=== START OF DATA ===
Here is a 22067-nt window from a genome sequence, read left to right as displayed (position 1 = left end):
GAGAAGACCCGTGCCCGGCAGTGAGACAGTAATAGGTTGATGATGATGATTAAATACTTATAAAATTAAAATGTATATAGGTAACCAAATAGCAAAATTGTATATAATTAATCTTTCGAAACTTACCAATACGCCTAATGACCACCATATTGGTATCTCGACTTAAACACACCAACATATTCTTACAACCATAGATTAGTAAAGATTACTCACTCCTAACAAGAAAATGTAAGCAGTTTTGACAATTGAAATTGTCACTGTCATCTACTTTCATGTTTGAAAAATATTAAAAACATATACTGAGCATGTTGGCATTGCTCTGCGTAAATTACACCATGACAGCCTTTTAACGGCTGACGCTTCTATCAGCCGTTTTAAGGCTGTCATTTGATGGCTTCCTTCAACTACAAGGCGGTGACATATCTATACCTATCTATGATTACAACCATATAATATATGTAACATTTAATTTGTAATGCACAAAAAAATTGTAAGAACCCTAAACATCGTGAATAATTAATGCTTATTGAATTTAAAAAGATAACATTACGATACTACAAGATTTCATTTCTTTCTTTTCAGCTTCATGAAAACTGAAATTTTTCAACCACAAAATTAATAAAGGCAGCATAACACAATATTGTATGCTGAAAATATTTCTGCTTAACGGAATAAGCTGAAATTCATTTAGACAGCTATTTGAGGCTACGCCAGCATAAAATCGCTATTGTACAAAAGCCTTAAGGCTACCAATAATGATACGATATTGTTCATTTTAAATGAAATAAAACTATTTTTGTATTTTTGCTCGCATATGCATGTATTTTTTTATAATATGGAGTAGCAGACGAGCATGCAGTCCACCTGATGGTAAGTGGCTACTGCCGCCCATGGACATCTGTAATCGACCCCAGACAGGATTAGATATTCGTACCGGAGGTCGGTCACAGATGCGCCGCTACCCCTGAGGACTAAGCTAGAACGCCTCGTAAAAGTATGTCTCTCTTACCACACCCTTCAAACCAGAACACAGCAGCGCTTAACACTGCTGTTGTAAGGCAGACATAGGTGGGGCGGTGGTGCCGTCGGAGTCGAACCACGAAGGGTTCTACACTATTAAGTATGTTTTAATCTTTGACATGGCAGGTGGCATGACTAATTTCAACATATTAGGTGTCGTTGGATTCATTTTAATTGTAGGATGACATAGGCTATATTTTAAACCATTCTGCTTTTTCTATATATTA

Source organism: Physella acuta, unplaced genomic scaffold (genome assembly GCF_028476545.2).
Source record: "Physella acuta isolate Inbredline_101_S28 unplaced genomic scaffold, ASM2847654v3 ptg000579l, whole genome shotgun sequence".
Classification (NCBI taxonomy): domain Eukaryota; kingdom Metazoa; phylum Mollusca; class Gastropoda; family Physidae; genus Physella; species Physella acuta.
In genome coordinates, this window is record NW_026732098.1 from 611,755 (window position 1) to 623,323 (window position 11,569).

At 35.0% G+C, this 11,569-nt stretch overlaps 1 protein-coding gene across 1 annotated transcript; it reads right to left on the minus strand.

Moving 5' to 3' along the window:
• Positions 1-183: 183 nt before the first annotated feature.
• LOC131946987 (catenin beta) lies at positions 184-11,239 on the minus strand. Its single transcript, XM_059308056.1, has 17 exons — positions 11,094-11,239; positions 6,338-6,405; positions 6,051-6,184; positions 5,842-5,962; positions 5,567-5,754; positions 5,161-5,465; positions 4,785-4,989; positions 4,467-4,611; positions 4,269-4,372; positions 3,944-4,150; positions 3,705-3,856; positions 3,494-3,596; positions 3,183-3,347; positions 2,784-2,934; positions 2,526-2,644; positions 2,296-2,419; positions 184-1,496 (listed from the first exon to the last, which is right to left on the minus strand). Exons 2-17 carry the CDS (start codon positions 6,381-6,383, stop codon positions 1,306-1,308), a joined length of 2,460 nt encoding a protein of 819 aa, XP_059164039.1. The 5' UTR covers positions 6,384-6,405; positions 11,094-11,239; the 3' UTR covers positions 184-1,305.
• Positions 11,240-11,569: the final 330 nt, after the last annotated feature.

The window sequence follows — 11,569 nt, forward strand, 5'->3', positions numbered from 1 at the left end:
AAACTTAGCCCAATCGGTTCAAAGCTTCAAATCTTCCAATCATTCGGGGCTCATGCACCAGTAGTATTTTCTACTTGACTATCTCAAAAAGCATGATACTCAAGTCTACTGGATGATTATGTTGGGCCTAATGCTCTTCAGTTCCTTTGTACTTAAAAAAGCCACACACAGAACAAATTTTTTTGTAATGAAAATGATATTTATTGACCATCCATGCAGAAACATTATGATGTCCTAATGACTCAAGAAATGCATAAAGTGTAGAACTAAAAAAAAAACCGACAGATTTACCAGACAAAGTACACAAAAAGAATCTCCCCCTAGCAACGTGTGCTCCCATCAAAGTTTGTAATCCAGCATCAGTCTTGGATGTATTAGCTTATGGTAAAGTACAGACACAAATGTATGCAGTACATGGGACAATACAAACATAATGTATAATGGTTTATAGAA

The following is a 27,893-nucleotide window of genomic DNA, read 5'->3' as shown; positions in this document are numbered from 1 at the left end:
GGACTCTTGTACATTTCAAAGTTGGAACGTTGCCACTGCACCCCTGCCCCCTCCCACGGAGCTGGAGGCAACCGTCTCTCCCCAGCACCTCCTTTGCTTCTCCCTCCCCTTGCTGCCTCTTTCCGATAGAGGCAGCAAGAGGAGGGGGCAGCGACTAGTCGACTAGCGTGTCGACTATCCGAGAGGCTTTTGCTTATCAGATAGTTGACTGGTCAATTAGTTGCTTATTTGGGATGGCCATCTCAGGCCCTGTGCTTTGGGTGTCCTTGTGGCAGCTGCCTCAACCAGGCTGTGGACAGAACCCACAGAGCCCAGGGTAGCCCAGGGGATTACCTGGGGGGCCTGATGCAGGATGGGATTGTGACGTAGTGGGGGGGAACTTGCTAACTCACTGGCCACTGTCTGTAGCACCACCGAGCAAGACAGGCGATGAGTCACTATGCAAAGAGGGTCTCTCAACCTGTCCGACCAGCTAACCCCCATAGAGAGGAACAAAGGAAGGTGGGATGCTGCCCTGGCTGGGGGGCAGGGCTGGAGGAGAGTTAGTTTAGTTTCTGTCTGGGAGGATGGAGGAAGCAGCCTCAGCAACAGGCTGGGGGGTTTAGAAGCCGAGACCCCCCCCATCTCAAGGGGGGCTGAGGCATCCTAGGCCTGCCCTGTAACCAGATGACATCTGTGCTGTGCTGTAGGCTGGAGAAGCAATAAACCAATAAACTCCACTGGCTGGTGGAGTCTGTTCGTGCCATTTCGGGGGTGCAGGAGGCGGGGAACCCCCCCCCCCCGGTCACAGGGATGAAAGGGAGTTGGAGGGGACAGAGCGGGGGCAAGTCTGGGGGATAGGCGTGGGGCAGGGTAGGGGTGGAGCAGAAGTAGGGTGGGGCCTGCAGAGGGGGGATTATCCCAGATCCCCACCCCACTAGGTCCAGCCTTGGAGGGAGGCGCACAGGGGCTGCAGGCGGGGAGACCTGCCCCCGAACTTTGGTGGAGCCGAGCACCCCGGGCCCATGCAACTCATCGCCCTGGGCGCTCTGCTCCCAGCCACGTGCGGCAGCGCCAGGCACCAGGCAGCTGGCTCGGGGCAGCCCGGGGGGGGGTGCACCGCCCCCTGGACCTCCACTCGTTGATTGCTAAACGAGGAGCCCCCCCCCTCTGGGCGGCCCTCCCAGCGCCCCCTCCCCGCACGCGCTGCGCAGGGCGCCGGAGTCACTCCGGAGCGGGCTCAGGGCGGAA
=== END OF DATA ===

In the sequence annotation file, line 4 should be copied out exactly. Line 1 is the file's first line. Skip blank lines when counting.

Source record: "Physella acuta isolate Inbredline_101_S28 unplaced genomic scaffold, ASM2847654v3 ptg000579l, whole genome shotgun sequence".